Financial assets at FVTPL are measured at fair value at the end of each reporting period, with any gains or losses arising on re-measurement recognised in profit or loss. The net gain or loss recognised in profit or loss incorporates any dividend or interest earned on the financial asset and is included in the ‘Other income’ line item. Dividend on financial assets at FVTPL is recognised when the company’s right to receive the dividends is established, it is probable that the economic benefits associated with the dividend will flow to the entity, the dividend does not represent a recovery of part of cost of the investment and the amount of dividend can be measured reliably.
Investment in subsidiaries and joint ventures is carried at cost in the separate financial statements.
Impairment of financial assets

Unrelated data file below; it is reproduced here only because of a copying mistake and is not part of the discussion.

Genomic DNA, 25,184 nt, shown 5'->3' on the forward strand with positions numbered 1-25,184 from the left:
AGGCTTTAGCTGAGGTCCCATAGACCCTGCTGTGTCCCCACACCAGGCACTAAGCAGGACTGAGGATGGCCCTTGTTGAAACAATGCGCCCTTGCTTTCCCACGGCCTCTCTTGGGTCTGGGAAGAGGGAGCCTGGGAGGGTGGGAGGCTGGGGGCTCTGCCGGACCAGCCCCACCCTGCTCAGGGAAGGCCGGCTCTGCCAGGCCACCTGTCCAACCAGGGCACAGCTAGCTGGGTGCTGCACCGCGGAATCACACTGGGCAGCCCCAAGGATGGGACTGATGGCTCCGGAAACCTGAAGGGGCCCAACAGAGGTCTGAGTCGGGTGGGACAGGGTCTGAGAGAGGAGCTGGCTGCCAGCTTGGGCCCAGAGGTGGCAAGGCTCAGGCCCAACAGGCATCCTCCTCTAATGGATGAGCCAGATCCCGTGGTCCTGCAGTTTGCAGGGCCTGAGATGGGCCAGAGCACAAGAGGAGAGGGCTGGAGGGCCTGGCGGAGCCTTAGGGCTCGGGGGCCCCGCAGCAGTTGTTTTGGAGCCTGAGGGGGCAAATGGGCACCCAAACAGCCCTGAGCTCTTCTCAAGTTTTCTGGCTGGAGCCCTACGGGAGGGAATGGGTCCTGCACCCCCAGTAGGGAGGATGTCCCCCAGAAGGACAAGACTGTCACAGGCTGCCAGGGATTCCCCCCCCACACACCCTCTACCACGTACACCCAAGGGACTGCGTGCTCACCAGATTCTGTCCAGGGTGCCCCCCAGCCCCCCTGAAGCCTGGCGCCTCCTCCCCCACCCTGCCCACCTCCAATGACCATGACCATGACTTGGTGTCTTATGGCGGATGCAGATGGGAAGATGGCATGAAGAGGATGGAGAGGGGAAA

The Company applies the expected credit loss model for recognising impairment loss on financial assets measured at amortised cost, debt instruments at FVTOCI, trade receivables, other contractual rights to receive cash or other financial asset, and financial guarantees not designated as at FVTPL.
The Company measures the loss allowance for a financial instrument at an amount equal to the lifetime expected credit losses if the credit risk on that financial instrument has increase significantly since initial recognition.
Further, for the purpose of measuring lifetime expected credit loss allowance for trade receivables, the Company has used a practical expedient as permitted under Ind AS 109. This expected credit loss allowance is computed based on historical credit loss experience and adjustments for forward-looking information.
Derecognition of financial assets